In 2019–20, the VEC adapted several of its community education programs to different formats for people traditionally under-represented in the voting process. When coronavirus (COVID-19) restrictions prevented face-to-face outreach from March 2020, several online initiatives were developed.
The VEC also developed a Diversity and Inclusion Framework to articulate its commitment to best practice in diversity and inclusion. Additional highlights in the education and outreach space included:
- the official launch of the VEC Disability Access and Inclusion Plan 2019–23
- the appointment of an Out-of-Home Community Specialist to work with people without safe housing and prisoner populations and develop a VEC Out-of-Home Inclusion Plan
- consultations with culturally diverse stakeholders to inform the development of the VEC’s first Multicultural Inclusion Plan 2020–23 (to be launched in late 2020)
- commencement of work on the VEC’s first Young People’s Inclusion Plan 2020–23, which aims to increase the electoral participation of young people
- continued sponsorship of the Korin Gamadji Institute Richmond Emerging Aboriginal Leadership program, providing electoral education to young Aboriginal people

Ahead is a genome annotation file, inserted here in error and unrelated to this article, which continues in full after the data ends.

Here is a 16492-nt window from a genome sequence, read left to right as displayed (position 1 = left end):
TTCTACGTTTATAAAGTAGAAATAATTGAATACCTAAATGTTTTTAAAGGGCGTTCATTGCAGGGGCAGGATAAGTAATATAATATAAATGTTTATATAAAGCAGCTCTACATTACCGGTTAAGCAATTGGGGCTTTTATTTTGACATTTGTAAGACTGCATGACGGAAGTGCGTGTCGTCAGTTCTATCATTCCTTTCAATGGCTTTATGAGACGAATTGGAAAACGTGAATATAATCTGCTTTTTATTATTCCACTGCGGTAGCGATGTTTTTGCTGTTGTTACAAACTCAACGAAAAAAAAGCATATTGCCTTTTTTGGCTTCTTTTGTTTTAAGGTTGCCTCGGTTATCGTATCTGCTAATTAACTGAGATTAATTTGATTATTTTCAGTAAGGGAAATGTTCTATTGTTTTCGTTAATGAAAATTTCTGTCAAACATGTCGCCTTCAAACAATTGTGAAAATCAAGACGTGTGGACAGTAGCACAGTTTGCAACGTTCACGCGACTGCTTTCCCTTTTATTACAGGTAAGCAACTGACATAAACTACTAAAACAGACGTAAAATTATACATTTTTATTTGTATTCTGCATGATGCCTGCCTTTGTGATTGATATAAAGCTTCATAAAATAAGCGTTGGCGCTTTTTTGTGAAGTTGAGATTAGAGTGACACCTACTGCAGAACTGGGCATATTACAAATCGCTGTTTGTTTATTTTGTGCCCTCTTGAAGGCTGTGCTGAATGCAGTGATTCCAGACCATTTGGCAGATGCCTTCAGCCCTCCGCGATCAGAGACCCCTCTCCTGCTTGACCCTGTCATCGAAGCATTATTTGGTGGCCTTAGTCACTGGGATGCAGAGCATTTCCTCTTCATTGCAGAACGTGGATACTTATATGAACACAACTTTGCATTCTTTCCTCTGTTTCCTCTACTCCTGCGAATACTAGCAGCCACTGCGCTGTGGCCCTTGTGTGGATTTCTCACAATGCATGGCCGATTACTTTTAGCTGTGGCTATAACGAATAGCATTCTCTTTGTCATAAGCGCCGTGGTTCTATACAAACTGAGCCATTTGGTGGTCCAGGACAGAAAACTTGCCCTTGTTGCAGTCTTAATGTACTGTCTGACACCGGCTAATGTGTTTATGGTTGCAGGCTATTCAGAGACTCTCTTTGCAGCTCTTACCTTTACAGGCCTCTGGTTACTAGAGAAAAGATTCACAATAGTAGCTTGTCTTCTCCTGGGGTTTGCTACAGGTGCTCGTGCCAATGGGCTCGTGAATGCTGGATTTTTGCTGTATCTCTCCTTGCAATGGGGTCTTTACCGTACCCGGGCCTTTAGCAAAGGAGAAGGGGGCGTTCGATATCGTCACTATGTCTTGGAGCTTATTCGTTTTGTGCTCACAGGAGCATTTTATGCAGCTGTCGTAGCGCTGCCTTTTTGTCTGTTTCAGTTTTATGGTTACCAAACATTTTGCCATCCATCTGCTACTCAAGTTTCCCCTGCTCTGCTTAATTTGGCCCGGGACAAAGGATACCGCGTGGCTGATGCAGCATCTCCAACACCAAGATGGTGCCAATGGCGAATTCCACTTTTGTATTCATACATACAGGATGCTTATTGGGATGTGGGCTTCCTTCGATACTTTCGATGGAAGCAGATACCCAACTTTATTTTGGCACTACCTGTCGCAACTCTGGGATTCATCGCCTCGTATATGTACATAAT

- a new partnership with Reconciliation Victoria to produce videos about the 2020 local council elections by respected Aboriginal community members and elders
- adaptation of the Be Heard Democracy Ambassador Program, which employs community members to deliver voter education and electoral enrolment sessions to:
- people with disabilities
- people experiencing homelessness
- Aboriginal and Torres Strait Islander communities
- culturally diverse communities
- continued development of the Passport to Democracy program for schools and young people, with 315 schools and 19,442 students reached in 2019–20, both online and in-person
- continued community engagement through the Talking Democracy online resource, which had 816 visits to the landing page and 243 downloads of material in 2019–20.